HMS Prince of Wales is the first Royal Navy Aircraft Carrier to deploy high performance uncrewed aircraft for demonstration purposes, as she moves towards becoming fully operational. The trial using QinetiQ’s Banshee Jet 80+ forms part of a series of demonstrations that will help to define Royal Navy aviation in the years ahead through the Future Maritime Aviation Force. It took full advantage of QinetiQ’s specialist expertise in crewless technologies, the versatility of the Banshee and the resources available through the LTPA with the MOD.
Providing a realistic adversary for personnel to train against is not new. However, having such capabilities while on deployment is quite another matter. The exercise showed how the Banshee Jet 80+ and its support equipment and sub-systems can be operated within a busy ship, the procedures for moving and setting up the drone and launcher on the carrier’s flight deck and the training required for such uncrewed capabilities.
The trial provided an effective demonstration of the feasibility and potential for using such advanced drone technology for a wide range of on-demand air defence training exercises and for testing future sensors, weaponry and communication systems of a carrier task force while on deployment around the globe. It also demonstrated compliance with stringent cost efficiency and interoperability requirements.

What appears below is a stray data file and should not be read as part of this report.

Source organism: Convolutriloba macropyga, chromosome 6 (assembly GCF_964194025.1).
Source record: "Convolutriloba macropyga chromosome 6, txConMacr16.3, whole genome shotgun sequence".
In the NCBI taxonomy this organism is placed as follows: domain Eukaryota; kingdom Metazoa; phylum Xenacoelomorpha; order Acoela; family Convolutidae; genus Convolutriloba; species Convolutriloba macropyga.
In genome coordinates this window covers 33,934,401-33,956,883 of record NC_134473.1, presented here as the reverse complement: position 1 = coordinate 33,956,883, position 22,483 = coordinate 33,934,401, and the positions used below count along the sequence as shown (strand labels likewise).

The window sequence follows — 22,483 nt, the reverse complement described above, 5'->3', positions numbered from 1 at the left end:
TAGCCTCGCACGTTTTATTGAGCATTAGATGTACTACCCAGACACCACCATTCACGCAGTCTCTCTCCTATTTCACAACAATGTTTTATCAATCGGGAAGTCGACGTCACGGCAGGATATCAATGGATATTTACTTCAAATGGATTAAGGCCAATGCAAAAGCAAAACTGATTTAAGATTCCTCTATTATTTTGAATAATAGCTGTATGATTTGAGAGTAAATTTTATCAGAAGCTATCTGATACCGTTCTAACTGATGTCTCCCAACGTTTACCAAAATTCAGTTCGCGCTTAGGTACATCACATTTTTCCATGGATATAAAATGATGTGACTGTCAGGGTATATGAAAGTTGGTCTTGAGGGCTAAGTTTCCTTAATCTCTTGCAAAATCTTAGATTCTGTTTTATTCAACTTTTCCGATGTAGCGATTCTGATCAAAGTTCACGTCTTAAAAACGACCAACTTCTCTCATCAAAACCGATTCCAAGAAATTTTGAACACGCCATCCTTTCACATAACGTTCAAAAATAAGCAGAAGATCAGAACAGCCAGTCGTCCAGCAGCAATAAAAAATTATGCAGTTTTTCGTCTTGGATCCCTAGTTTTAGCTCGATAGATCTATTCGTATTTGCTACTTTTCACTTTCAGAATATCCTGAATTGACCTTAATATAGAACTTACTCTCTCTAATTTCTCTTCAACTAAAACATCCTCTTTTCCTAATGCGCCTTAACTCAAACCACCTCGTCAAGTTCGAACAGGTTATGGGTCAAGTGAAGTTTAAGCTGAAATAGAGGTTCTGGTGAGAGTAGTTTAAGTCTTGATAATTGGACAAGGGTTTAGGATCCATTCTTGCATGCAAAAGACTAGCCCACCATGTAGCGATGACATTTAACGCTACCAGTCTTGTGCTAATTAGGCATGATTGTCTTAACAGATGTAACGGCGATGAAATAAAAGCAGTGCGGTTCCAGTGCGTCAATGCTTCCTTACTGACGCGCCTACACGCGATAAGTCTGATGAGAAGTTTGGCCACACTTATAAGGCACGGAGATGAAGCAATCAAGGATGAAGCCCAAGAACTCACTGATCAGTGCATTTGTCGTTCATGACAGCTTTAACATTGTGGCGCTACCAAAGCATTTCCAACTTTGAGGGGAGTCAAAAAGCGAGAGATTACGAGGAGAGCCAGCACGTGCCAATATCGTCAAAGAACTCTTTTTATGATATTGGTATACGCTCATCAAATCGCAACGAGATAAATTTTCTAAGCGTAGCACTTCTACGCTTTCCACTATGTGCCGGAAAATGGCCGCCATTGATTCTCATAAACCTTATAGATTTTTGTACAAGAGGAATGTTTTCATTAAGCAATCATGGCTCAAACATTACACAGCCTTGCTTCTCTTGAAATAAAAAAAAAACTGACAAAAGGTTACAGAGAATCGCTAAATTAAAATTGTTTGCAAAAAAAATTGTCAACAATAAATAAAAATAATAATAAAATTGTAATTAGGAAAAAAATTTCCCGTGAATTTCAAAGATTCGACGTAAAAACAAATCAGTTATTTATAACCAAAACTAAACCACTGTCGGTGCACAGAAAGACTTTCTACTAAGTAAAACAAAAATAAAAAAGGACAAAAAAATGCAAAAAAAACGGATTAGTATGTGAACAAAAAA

The QinetiQ team fulfilled all objectives of the exercise, and the smooth delivery of the trial and the results achieved have attracted widespread praise.
"This demonstration marked a crucial step in the Royal Navy’s future maritime aviation roadmap and its ability to train anywhere in the world with uncrewed assets. The partnership with QinetiQ has proven invaluable in our ability to support our training needs."
- Phil Kelly, Senior Responsible Owner for the RN’s Future Maritime Aviation Force.
"There is a real need for a low-cost drone such as the Banshee that can replicate a range of the threats in the skies and provide a test bed for future payloads. The key to this is that a warship can carry, launch and use this drone while on operations to keep personnel razor-sharp in countering threats from above. The ability to adapt the payload for differing tasks is also crucial to provide value for money and interoperability across the fleet. "
- Commander Rob Taylor, Lead for Royal Navy Air Test and Evaluation.
The success of the trial has prompted the Royal Navy to consider further training exercises with autonomous air vehicles featuring an increase in the amount and complexity of flying operations.